Gluten free China: I’ve been to China on a business trip for 10 days in November 2016. From my direct experience, here are the 5 recommendations I would give to anyone who would ask me how to cope with a coeliac condition/ gluten intolerance. Of course, this is purely my personal experience. I am sure each one could live the same place in different ways.As a general assumption, it could sound quite challenging even if you travel in 5 stars hotels like I was lucky enough to do, but I reckon that travelling to China and other Asian countries is still worthy.
1. The awareness
There is no awareness whatsoever of the coeliac disease and the gluten free intolerance. Because of the language/cultural barriers, even if you can explain your food issue some people could be very superficial and offer you food that a coeliac cannot actually have. It happened to me after visiting the Great Wall, when a waiter pointed me out a dish as something that I could have. Since I felt that was risky, I asked for plain vegetables and rice (like these mushrooms).
Be wise and safe. If a food looks like dressed with something you are unsure of, just don’t have it. I was more than happy to try new stuff, but only when I felt that the waiter really understood my problem and the cross contamination risks. In that way, I had no major issues and enjoyed my gluten free China.
2. The language
People can’t speak English! If you think you’ll be fine with your English skills, please don’t give anything for granted.
What I suggest: get a gluten free card and print out more copies of it. Together with my passport, that card was to me the most valuable item I carried and show every single day, three times a day at least. Please find here the card I used, which explains both gluten and lactose free needs.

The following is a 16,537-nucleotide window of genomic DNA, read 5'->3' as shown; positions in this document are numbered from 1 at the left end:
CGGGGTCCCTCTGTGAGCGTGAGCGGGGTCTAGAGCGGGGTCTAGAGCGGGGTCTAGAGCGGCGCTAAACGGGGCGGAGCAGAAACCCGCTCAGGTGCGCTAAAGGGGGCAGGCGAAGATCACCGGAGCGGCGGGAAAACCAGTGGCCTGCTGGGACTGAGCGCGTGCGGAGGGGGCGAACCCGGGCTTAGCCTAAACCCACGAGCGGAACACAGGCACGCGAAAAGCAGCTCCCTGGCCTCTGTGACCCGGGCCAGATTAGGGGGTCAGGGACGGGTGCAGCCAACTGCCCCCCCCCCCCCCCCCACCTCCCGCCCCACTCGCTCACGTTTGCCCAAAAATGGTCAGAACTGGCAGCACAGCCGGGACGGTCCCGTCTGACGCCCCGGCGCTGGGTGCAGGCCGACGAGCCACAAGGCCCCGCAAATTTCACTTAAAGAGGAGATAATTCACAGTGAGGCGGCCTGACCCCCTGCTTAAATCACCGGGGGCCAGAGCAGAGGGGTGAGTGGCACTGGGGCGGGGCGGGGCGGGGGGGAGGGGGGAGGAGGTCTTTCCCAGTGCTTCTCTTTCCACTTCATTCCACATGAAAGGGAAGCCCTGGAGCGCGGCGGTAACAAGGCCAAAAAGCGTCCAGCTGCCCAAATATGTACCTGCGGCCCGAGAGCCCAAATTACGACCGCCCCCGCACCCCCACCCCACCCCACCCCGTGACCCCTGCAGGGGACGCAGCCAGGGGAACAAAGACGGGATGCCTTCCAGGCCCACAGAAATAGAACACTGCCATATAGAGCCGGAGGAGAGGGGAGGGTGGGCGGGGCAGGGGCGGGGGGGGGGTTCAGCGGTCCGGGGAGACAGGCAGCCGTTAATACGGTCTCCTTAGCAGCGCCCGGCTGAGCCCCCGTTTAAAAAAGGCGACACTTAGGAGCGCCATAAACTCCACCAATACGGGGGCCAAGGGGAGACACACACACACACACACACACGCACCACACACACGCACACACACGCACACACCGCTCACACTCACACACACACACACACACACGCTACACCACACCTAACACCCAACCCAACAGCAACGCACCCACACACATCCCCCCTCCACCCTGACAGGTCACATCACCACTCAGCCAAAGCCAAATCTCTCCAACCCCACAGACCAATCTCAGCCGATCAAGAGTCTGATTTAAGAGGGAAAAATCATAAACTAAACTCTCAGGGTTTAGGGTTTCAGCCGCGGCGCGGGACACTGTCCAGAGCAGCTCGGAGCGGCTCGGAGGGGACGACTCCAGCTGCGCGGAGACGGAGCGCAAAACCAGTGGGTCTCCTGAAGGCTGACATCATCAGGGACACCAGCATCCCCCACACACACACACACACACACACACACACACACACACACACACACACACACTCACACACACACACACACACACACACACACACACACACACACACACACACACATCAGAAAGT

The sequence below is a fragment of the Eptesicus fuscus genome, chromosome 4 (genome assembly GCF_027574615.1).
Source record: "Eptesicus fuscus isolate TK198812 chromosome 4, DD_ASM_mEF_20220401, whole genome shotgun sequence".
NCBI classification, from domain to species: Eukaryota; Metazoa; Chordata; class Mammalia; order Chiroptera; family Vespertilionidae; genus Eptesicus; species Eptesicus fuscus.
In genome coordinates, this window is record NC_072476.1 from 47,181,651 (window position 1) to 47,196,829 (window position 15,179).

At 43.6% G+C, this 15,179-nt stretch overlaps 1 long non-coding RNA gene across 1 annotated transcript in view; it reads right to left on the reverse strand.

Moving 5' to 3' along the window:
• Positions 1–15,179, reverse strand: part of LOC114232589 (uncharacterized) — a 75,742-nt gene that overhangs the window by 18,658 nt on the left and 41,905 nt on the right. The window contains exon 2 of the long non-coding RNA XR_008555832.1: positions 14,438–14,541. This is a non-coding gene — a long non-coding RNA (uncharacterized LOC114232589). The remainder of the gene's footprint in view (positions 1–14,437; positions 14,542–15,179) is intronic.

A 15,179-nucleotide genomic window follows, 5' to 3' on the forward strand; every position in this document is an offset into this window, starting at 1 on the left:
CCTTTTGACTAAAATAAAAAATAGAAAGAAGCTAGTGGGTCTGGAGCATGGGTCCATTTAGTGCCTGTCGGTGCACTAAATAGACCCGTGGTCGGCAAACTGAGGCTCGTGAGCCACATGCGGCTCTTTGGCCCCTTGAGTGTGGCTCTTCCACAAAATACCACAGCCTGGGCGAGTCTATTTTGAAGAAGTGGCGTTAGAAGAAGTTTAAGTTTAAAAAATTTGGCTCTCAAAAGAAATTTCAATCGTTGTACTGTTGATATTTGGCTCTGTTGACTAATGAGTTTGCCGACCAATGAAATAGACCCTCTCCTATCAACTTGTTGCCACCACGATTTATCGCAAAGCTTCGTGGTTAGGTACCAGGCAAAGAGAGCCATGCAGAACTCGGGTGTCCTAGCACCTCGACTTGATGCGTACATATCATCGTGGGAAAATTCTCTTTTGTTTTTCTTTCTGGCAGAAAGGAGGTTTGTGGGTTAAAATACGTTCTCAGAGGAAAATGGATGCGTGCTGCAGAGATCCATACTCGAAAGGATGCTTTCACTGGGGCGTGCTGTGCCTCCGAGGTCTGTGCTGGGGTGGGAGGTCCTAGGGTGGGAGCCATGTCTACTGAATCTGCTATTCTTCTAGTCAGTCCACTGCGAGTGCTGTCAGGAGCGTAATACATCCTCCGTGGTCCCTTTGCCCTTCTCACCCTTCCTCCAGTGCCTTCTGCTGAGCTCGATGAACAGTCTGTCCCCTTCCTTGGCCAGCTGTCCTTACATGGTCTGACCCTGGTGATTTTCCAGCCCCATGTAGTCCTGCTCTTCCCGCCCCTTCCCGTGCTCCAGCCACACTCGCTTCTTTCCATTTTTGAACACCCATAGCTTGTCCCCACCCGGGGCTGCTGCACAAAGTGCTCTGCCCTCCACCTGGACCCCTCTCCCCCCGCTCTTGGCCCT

3. Soy sauce
Since pretty much everything is cooked with soy sauce in China, be prepared to get plain rice and boiled veggies. Not the most exciting meal, after a few days! What I suggest: carry your own gluten free soy sauce or tamari sauce – and food won’t be tasteless! And don’t expect to find that in China. Pretty much no chance to find it in a shop (personal experience in Beijing)…if you are already in the country, you could order it from Taobao – the Chinese eBay, but only if you have enough time to wait for your order to be delivered. Not recommended if you travel around.
4. Plan in advance!
As you may know, Google is not accessible in China so – unless you have a VPN, which I strongly recommend anyway (I used ExpressVPN, it is a bit expensive but perfect service, definitely worth it), I would suggest to research and plan in advance where to go and where to experience some gluten free places. You can also access my gluten free map for free but again, unfortunately you cannot even download it to use it offline. I personally found another solution: Ulmon Beijing app for iPhone. It is free and accessible offline, which is a major benefit.
Also, please check this link with maps created by the local gluten free community (from the website gluten-freechina.com):
5. Pack some emergency food
If you are a coeliac you know that this is a quite common habit. It is even more important if you visit China, because there are some places where eating will be very challenging, like at the airports, during domestic flights (apart from Air China, I had a very good gluten free lunch on the Guangzhou-Beijing domestic flight), in some super local places where you can’t manage to get safe food. I would recommend to bring some bars, biscuits, crackers and gluten free noodles pots (like the Tesco ones) always with you, just in case.
Next time I will be travelling to China, I will bear all of this in mind. Still, in spite of the hassle, it is definitely worth it, so don’t be scared by this! Have you recently been to China or do you live in the country having a coeliac condition? What is your experience? Will be more than happy to hearing from you 🙂